Blog: November 2012
On November 20, UrbanPromise staff and interns volunteered their time in Tom's River, NJ, aiding Samaritan's Purse, an international relief organization, with Hurricane Sandy recovery efforts. A total of 28 volunteers helped a local homeowner clear insulation from a flooded crawl space. According to staff, he was brought to tears with all of UrbanPromise's help. UrbanPromise intends to continue helping with hurricane recovery in the coming months.
Just two months ago Diane Sawyer visited UrbanPromise in Camden and spoke at our 25th Anniversary Banquet. It was an inspirational, moving—and fun—night, made all the more special by her warm and welcoming presence.
According to Ms. Sawyer’s inner circle, she seldom speaks at these kinds of events. She’s busy and careful about whom she aligns herself with. I was incredibly honored that, in the midst of a very hectic television season, she kept her promise to our community.
But Ms. Sawyer did more than just speak during the evening’s program. She arrived two hours early to interact with guests and enjoy a meal with the children and families featured in her 2007 20/20 special “Waiting on the World to Change.”
While eating dinner, she asked each child very direct and personalized questions. I found this remarkable! What books had they read since their last meeting? How were their grades? What did they think about the current political situation? She approached their conversations as if they were part of a high profile interview.
But what impacted me most deeply about Diane Sawyer’s visit is that she remembered our young people. It was obvious that this was not just another news story. She cares about the kind of people our children are becoming. And her concern, interest, and commitment continue to influence their lives.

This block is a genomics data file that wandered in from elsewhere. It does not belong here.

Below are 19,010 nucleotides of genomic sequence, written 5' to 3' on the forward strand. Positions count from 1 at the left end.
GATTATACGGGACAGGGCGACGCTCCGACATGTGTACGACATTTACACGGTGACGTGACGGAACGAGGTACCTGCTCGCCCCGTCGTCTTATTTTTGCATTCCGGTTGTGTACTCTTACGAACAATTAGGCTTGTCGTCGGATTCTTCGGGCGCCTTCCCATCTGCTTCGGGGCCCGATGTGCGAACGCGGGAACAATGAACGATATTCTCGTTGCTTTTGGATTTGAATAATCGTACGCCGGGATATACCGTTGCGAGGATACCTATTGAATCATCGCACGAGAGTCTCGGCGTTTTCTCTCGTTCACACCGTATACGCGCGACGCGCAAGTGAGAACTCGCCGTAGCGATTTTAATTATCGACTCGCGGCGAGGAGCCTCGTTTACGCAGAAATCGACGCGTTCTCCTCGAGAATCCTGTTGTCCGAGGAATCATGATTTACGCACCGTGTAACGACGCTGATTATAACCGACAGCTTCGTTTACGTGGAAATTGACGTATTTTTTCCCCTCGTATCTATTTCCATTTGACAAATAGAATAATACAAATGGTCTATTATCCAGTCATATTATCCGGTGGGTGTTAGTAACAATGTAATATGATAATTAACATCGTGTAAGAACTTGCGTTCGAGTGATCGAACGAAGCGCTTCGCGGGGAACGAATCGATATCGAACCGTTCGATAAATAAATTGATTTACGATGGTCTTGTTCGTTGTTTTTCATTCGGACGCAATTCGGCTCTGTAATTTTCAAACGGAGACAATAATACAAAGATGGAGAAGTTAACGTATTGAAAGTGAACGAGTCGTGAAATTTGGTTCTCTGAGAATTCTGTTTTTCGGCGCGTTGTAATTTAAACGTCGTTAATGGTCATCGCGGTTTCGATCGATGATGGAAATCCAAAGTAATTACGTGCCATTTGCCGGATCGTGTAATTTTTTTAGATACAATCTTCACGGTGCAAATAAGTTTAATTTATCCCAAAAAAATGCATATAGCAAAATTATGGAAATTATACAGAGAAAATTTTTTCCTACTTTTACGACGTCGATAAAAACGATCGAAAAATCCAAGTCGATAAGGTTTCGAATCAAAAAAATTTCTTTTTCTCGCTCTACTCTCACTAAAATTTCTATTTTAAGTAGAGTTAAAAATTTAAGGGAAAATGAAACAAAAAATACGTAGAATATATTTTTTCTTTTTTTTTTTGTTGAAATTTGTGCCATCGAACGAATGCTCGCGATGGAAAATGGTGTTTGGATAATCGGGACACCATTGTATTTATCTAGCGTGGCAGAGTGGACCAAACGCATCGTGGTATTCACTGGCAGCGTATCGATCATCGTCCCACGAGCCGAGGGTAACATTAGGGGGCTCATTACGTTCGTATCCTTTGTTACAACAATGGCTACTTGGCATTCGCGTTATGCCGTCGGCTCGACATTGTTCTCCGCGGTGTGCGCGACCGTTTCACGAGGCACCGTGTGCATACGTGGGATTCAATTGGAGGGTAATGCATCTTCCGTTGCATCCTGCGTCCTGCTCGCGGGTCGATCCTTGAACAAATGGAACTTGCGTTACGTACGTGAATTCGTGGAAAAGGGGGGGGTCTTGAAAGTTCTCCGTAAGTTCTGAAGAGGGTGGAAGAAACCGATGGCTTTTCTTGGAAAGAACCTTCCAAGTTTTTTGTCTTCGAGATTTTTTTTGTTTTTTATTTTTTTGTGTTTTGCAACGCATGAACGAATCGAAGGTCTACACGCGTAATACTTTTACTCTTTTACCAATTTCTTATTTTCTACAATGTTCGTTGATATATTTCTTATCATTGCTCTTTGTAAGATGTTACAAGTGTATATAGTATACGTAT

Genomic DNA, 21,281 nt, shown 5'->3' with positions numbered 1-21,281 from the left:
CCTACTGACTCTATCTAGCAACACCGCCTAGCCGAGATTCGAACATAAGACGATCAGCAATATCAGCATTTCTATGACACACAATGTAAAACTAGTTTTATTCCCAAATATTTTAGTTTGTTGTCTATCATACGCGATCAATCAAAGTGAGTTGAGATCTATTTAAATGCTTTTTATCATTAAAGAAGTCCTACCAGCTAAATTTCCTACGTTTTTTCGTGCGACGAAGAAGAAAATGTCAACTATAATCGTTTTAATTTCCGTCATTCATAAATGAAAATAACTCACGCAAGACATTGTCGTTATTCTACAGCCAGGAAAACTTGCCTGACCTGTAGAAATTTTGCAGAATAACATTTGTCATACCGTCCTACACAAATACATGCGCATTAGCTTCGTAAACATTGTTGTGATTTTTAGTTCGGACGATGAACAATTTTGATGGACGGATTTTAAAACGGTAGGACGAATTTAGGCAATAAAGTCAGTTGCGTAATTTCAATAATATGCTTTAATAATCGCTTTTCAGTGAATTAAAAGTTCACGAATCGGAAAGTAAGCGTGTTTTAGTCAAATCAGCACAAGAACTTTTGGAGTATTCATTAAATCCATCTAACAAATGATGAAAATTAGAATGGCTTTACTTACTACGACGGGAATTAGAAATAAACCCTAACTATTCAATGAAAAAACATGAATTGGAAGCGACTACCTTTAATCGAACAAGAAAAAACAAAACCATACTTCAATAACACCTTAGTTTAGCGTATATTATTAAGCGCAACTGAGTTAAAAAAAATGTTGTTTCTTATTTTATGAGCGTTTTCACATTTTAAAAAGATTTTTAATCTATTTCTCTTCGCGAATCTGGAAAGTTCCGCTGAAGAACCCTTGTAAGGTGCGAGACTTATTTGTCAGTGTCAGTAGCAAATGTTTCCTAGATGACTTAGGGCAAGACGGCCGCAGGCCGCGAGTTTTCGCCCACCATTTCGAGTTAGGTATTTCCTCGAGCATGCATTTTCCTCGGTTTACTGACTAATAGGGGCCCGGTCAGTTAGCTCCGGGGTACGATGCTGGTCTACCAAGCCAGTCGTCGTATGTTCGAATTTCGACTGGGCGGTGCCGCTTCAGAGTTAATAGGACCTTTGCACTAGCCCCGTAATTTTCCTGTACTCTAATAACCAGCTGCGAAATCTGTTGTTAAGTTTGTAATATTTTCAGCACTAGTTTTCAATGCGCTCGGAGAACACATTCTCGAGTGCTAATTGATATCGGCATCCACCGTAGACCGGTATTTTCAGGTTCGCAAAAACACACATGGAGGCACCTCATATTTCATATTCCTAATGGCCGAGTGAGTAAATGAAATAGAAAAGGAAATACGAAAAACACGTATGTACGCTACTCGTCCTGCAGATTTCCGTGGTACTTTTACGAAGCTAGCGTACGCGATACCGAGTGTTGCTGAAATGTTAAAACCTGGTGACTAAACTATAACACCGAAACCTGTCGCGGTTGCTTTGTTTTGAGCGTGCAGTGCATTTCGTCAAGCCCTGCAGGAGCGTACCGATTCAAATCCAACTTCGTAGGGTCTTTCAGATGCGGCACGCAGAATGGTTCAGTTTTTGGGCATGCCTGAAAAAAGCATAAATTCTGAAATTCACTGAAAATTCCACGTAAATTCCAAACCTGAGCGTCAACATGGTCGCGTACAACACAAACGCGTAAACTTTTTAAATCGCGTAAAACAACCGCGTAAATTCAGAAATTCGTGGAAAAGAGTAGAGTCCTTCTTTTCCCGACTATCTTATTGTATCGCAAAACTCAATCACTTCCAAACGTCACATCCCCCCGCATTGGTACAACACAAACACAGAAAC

Ivan Stevens, who was homeless when featured on 20/20, is now in 5th grade at our school and watches ABC World News every weekday evening. “He won’t let anyone near the remote,” shares his mother Precious. “Everyone in our house watches the news with Ms. Sawyer. Ivan is becoming an expert of world affairs.” He calls the show’s anchor his “friend.”
Like Diane Sawyer, I hope you will remember the children of UrbanPromise.
Since your first gift to our organization, our team has faithfully protected, educated, and loved Camden’s most vulnerable children. We’ve provided creative, structured, and academically enriching programs that keep young people off the dangerous city streets.
But it costs money to remember. Fuel is needed to run the vans that transport our youth to and from home, insurance needs to be current, and salaries need to be paid. Remembering can be expensive.
In honor of Ms. Sawyer’s visit to UrbanPromise, I hope you’ll donate a year-end gift to our ministry.
Consider sponsoring a:
- Child – Just $30/month ($360/year) provides a Camden child with free after-school and summer camp programming.
- Teen – A donation of $42/month ($504/year) provides a teen with year-round hands-on job training and academic enrichment.
- Student – By partnering with a student for $208/month ($2,500/year), you’ll enable UrbanPromise to offer high-quality education in a structured and loving environment.
- Trekker – A monthly donation of $150, or an annual gift of $1,800, enables UrbanPromise to provide youth with experiential and expeditionary trips at little to no cost to them.
Thank you for remembering. Have a blessed holiday season.
UrbanPromise President & Founder
Over 110 volunteers joined UrbanPromise on Saturday, November 17 to assist with demolition and renovation projects at St. Wilfrid's Episcopal Church in the city of Camden. Volunteers included adults, teens, and children from Ann's Love Builds of Media Presbyterian Church, FCA of South Jersey, Pedro Guzman of San Andres in Camden, the Presbyterian Church of Chatham Township, and Princeton University's lacrosse team. The group gutted the church's house, painted the church, cleaned the yard and trimmed bushes, and fixed broken windows and old pews.